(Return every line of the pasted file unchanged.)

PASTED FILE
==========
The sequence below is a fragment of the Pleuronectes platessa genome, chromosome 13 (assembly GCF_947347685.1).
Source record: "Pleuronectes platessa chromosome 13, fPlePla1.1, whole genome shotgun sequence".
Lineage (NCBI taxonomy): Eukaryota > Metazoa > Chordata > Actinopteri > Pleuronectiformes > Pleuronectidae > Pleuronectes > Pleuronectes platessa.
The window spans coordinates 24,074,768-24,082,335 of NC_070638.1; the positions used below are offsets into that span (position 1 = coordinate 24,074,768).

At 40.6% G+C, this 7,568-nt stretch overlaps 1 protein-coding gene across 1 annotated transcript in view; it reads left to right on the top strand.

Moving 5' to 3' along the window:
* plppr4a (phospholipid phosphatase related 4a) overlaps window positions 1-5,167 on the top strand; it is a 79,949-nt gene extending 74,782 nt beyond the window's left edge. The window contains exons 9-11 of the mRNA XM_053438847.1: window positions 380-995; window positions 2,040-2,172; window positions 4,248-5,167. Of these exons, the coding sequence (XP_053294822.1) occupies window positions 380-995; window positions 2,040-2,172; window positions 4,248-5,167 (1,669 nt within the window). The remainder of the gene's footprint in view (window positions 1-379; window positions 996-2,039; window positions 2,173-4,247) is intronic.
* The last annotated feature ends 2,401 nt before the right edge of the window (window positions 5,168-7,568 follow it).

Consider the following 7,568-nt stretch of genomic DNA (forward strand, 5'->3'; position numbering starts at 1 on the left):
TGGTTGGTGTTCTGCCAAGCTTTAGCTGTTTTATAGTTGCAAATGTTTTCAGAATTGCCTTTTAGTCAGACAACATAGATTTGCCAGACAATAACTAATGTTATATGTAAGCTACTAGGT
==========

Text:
The sequence below is a fragment of the Pleuronectes platessa genome, chromosome 13 (assembly GCF_947347685.1).
Source record: "Pleuronectes platessa chromosome 13, fPlePla1.1, whole genome shotgun sequence".
Lineage (NCBI taxonomy): Eukaryota > Metazoa > Chordata > Actinopteri > Pleuronectiformes > Pleuronectidae > Pleuronectes > Pleuronectes platessa.
The window spans coordinates 24,074,768-24,082,335 of NC_070638.1; the positions used below are offsets into that span (position 1 = coordinate 24,074,768).

At 40.6% G+C, this 7,568-nt stretch overlaps 1 protein-coding gene across 1 annotated transcript in view; it reads left to right on the top strand.

Moving 5' to 3' along the window:
* plppr4a (phospholipid phosphatase related 4a) overlaps window positions 1-5,167 on the top strand; it is a 79,949-nt gene extending 74,782 nt beyond the window's left edge. The window contains exons 9-11 of the mRNA XM_053438847.1: window positions 380-995; window positions 2,040-2,172; window positions 4,248-5,167. Of these exons, the coding sequence (XP_053294822.1) occupies window positions 380-995; window positions 2,040-2,172; window positions 4,248-5,167 (1,669 nt within the window). The remainder of the gene's footprint in view (window positions 1-379; window positions 996-2,039; window positions 2,173-4,247) is intronic.
* The last annotated feature ends 2,401 nt before the right edge of the window (window positions 5,168-7,568 follow it).

Consider the following 7,568-nt stretch of genomic DNA (forward strand, 5'->3'; position numbering starts at 1 on the left):
TGGTTGGTGTTCTGCCAAGCTTTAGCTGTTTTATAGTTGCAAATGTTTTCAGAATTGCCTTTTAGTCAGACAACATAGATTTGCCAGACAATAACTAATGTTATATGTAAGCTACTAGGT